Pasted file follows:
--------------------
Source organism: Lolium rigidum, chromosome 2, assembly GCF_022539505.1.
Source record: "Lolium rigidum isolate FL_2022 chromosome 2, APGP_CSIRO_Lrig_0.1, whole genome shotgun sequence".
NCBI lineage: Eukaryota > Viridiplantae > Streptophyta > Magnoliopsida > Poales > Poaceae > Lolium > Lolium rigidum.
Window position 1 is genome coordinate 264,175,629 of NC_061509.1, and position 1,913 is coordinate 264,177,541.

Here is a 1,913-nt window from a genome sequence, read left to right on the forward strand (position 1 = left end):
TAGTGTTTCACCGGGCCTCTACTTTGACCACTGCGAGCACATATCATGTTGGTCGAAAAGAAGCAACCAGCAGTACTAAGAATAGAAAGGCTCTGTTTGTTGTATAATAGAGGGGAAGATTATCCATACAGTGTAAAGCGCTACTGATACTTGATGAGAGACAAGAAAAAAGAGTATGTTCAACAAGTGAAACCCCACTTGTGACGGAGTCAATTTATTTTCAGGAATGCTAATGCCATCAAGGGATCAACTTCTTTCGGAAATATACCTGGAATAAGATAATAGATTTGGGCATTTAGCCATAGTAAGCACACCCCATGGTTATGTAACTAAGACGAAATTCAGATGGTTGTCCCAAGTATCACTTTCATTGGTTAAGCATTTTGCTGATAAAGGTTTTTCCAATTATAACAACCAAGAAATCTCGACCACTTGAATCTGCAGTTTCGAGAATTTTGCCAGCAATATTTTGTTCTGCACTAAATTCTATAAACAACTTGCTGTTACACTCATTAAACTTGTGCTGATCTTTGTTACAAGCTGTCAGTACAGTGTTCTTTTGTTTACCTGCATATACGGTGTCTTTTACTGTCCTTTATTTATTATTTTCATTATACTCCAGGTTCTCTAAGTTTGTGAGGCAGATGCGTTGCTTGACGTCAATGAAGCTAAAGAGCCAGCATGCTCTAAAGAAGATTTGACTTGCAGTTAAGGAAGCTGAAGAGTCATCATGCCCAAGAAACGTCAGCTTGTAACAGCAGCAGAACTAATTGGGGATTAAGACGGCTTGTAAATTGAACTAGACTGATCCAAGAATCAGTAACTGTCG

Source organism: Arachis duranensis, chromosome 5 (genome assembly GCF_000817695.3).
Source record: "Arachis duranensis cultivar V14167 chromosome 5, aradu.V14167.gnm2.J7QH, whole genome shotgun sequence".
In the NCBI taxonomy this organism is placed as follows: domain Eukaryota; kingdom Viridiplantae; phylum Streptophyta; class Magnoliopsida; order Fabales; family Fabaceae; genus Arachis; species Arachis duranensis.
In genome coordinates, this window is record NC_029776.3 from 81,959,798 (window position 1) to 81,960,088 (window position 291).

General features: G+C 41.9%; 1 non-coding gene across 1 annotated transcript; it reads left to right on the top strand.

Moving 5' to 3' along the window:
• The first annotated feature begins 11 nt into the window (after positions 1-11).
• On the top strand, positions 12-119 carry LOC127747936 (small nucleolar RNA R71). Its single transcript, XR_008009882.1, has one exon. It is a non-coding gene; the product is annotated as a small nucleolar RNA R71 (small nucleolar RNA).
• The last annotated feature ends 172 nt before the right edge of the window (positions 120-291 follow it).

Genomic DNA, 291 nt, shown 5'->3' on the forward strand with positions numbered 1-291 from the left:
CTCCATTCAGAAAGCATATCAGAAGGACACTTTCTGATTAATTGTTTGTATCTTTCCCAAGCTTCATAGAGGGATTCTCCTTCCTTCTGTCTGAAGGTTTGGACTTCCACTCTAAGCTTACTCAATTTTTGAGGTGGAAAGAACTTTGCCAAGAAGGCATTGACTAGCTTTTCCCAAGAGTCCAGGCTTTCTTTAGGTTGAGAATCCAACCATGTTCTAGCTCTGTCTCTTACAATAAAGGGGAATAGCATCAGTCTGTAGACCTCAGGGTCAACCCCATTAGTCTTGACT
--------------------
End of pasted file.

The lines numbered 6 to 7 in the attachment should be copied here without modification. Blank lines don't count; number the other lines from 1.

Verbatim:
TAGTGTTTCACCGGGCCTCTACTTTGACCACTGCGAGCACATATCATGTTGGTCGAAAAGAAGCAACCAGCAGTACTAAGAATAGAAAGGCTCTGTTTGTTGTATAATAGAGGGGAAGATTATCCATACAGTGTAAAGCGCTACTGATACTTGATGAGAGACAAGAAAAAAGAGTATGTTCAACAAGTGAAACCCCACTTGTGACGGAGTCAATTTATTTTCAGGAATGCTAATGCCATCAAGGGATCAACTTCTTTCGGAAATATACCTGGAATAAGATAATAGATTTGGGCATTTAGCCATAGTAAGCACACCCCATGGTTATGTAACTAAGACGAAATTCAGATGGTTGTCCCAAGTATCACTTTCATTGGTTAAGCATTTTGCTGATAAAGGTTTTTCCAATTATAACAACCAAGAAATCTCGACCACTTGAATCTGCAGTTTCGAGAATTTTGCCAGCAATATTTTGTTCTGCACTAAATTCTATAAACAACTTGCTGTTACACTCATTAAACTTGTGCTGATCTTTGTTACAAGCTGTCAGTACAGTGTTCTTTTGTTTACCTGCATATACGGTGTCTTTTACTGTCCTTTATTTATTATTTTCATTATACTCCAGGTTCTCTAAGTTTGTGAGGCAGATGCGTTGCTTGACGTCAATGAAGCTAAAGAGCCAGCATGCTCTAAAGAAGATTTGACTTGCAGTTAAGGAAGCTGAAGAGTCATCATGCCCAAGAAACGTCAGCTTGTAACAGCAGCAGAACTAATTGGGGATTAAGACGGCTTGTAAATTGAACTAGACTGATCCAAGAATCAGTAACTGTCG

Source organism: Arachis duranensis, chromosome 5 (genome assembly GCF_000817695.3).